Magazine article National Association of School Psychologists. Communique

Developing a More Relevant Evaluation Rubric

Magazine article National Association of School Psychologists. Communique

Developing a More Relevant Evaluation Rubric

Article excerpt

My colleagues and I recently faced a major challenge in advocating for an evaluation tool that looked very different than that developed for classroom teachers. It was important to us to ensure that other stakeholders, including administrators and union representatives, understood the value of an evaluation tool used to assess our practice that truly reflects the work we are capable of doing and adequately represents our full scope of practice. We realized that we had to educate these stakeholders on the extent of our training and our ability to provide services at the individual, group, and systems levels that go far beyond traditional assessment for special education services.

MAKING THE SHIFT TO AN EVALUATION TOOL THAT REFLECTS OUR WORK

Previously, Charlotte Danielson's evaluation rubric for teachers and school psychologists had been used as the basis for the evaluation. Triennial evaluation of tenured staff included evaluation and observation by one's supervisor, and while the rubric itself was not usually given a great deal of weight in the evaluation process, everyone involved seemed to believe that the rubric descriptors did not adequately describe the comprehensive role of school psychologists in our district. There was an overemphasis on school psychologists' role in assessment, and less attention given to other areas of practice, including those relating to mental and behavioral health services and systems-level consultation. While school psychologists in our district largely practice a broad-based role and are well-respected for the diversity of our skills and experience, the tool used to evaluate our performance did not reflect that reality. After spending a great deal of time developing an evaluation tool for teachers that emphasized a professional growth model, the district shifted its focus to evaluation of those in specialized areas of practice, including school counselors, special education teachers, and school psychologists. Along with several members of our school psychology team, I volunteered to assist in the process to create an evaluation rubric that would more accurately reflect a broad scope of practice and that would help us in developing meaningful plans for professional growth and development.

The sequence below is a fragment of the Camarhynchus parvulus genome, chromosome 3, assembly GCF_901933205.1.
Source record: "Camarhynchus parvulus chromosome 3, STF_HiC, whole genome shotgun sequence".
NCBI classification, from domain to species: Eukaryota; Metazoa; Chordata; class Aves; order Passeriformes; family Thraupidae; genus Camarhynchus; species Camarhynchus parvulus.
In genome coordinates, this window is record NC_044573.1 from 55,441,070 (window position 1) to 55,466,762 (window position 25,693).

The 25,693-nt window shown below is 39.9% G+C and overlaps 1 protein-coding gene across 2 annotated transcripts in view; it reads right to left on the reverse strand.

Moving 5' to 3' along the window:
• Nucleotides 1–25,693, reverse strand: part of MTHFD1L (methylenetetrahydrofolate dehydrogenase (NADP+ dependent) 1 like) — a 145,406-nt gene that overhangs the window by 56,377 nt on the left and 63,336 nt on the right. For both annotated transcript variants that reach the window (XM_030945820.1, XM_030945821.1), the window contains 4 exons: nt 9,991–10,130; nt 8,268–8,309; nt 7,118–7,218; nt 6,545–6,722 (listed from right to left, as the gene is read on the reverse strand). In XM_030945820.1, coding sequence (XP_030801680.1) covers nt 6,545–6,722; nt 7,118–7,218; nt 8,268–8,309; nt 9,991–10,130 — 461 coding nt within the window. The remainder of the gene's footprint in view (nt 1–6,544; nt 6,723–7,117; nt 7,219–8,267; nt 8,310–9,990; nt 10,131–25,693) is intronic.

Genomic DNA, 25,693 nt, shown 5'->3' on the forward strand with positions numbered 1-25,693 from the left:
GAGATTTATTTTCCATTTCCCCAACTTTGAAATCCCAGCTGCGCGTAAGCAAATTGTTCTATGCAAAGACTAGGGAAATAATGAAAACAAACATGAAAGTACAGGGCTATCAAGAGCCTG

UNDERSTANDING AND MEETING CHALLENGES

Some people were resistant to changing the previous norm and expressed concern that this change might unnecessarily or unintentionally call out or imply that school psychologists were "special." On the other hand, we often face challenges when district administrators do not understand the true depth and breadth of our training and professional practice. Luckily, school psychologists in our district have served for some time in a comprehensive role and have gained the respect of our colleagues and the administrators with whom we work on a daily basis. Having their support was critical in communicating with others about the extent of our practice in schools.

For example, it was extremely important to engage our special education director, who completes the evaluations, in the process. As a former school psychologist, he understood how important it was to create a document that was reflective of the work that we are capable of doing. We benefited from the fact that he is knowledgeable about the NASP Practice Model, and we discussed how this could be used as the basis for the evaluation rubric. He became a crucial ally who supported our role in the process and was instrumental in advocating for the work that we were engaged in on a daily basis to ensure that the evaluation rubric would be one that accurately reflected our role in schools. The resulting tool incorporates language from a number ofkey documents, including the NASP Practice Model and the NASP Standards for Training and Practice, as well as our own state's licensing guidelines and laws governing school psychology training.

Perhaps most importantly, we had to ensure that our team of school psychologists was united in seeing the relevance of these efforts. …

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